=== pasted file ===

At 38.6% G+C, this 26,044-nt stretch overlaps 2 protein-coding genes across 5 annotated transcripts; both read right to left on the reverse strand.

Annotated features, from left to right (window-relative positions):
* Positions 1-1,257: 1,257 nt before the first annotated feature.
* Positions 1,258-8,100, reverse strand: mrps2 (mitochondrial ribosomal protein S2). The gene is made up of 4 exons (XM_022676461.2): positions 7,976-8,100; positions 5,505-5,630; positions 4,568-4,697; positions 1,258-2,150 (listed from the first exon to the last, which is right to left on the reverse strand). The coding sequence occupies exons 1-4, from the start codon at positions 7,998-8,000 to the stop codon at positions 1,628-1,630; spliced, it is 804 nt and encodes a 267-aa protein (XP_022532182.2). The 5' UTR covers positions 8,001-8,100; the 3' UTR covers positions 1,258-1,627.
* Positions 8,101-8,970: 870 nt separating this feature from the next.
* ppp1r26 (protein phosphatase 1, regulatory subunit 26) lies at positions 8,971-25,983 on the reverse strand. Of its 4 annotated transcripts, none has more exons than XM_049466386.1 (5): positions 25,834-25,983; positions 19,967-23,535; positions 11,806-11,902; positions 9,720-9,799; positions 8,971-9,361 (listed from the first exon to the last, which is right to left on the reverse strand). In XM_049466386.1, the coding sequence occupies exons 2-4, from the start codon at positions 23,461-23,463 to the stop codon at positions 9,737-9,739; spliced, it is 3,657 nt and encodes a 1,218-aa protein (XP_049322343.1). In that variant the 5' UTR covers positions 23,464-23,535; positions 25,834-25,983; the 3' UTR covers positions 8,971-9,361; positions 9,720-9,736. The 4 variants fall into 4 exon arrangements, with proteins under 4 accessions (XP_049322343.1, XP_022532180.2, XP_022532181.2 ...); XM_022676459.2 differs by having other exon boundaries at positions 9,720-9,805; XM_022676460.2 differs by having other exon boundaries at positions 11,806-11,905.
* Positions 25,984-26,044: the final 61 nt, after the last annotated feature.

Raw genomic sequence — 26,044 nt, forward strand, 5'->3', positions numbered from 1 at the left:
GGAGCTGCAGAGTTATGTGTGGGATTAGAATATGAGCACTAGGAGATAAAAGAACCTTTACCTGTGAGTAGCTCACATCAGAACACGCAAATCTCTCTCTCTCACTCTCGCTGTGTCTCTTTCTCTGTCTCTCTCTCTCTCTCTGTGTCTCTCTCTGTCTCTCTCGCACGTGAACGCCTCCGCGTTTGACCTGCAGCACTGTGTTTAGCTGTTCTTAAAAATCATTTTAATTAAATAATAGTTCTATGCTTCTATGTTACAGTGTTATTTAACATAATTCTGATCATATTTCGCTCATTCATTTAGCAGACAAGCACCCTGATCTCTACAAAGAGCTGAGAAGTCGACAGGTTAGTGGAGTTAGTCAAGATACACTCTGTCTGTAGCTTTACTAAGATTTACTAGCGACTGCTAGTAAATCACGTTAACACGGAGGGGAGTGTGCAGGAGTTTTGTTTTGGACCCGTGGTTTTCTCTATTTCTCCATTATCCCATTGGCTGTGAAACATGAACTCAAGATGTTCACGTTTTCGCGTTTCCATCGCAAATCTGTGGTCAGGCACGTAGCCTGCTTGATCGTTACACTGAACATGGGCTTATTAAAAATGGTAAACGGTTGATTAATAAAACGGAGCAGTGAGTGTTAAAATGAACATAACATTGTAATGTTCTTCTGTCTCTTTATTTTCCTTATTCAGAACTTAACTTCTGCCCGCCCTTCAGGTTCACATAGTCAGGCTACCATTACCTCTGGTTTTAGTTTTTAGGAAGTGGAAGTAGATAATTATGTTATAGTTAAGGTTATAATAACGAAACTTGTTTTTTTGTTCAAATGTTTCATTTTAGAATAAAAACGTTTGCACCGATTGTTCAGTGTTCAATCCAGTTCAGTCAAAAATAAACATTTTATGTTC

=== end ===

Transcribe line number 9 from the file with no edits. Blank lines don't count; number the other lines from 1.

GGAGCTGCAGAGTTATGTGTGGGATTAGAATATGAGCACTAGGAGATAAAAGAACCTTTACCTGTGAGTAGCTCACATCAGAACACGCAAATCTCTCTCTCTCACTCTCGCTGTGTCTCTTTCTCTGTCTCTCTCTCTCTCTCTGTGTCTCTCTCTGTCTCTCTCGCACGTGAACGCCTCCGCGTTTGACCTGCAGCACTGTGTTTAGCTGTTCTTAAAAATCATTTTAATTAAATAATAGTTCTATGCTTCTATGTTACAGTGTTATTTAACATAATTCTGATCATATTTCGCTCATTCATTTAGCAGACAAGCACCCTGATCTCTACAAAGAGCTGAGAAGTCGACAGGTTAGTGGAGTTAGTCAAGATACACTCTGTCTGTAGCTTTACTAAGATTTACTAGCGACTGCTAGTAAATCACGTTAACACGGAGGGGAGTGTGCAGGAGTTTTGTTTTGGACCCGTGGTTTTCTCTATTTCTCCATTATCCCATTGGCTGTGAAACATGAACTCAAGATGTTCACGTTTTCGCGTTTCCATCGCAAATCTGTGGTCAGGCACGTAGCCTGCTTGATCGTTACACTGAACATGGGCTTATTAAAAATGGTAAACGGTTGATTAATAAAACGGAGCAGTGAGTGTTAAAATGAACATAACATTGTAATGTTCTTCTGTCTCTTTATTTTCCTTATTCAGAACTTAACTTCTGCCCGCCCTTCAGGTTCACATAGTCAGGCTACCATTACCTCTGGTTTTAGTTTTTAGGAAGTGGAAGTAGATAATTATGTTATAGTTAAGGTTATAATAACGAAACTTGTTTTTTTGTTCAAATGTTTCATTTTAGAATAAAAACGTTTGCACCGATTGTTCAGTGTTCAATCCAGTTCAGTCAAAAATAAACATTTTATGTTC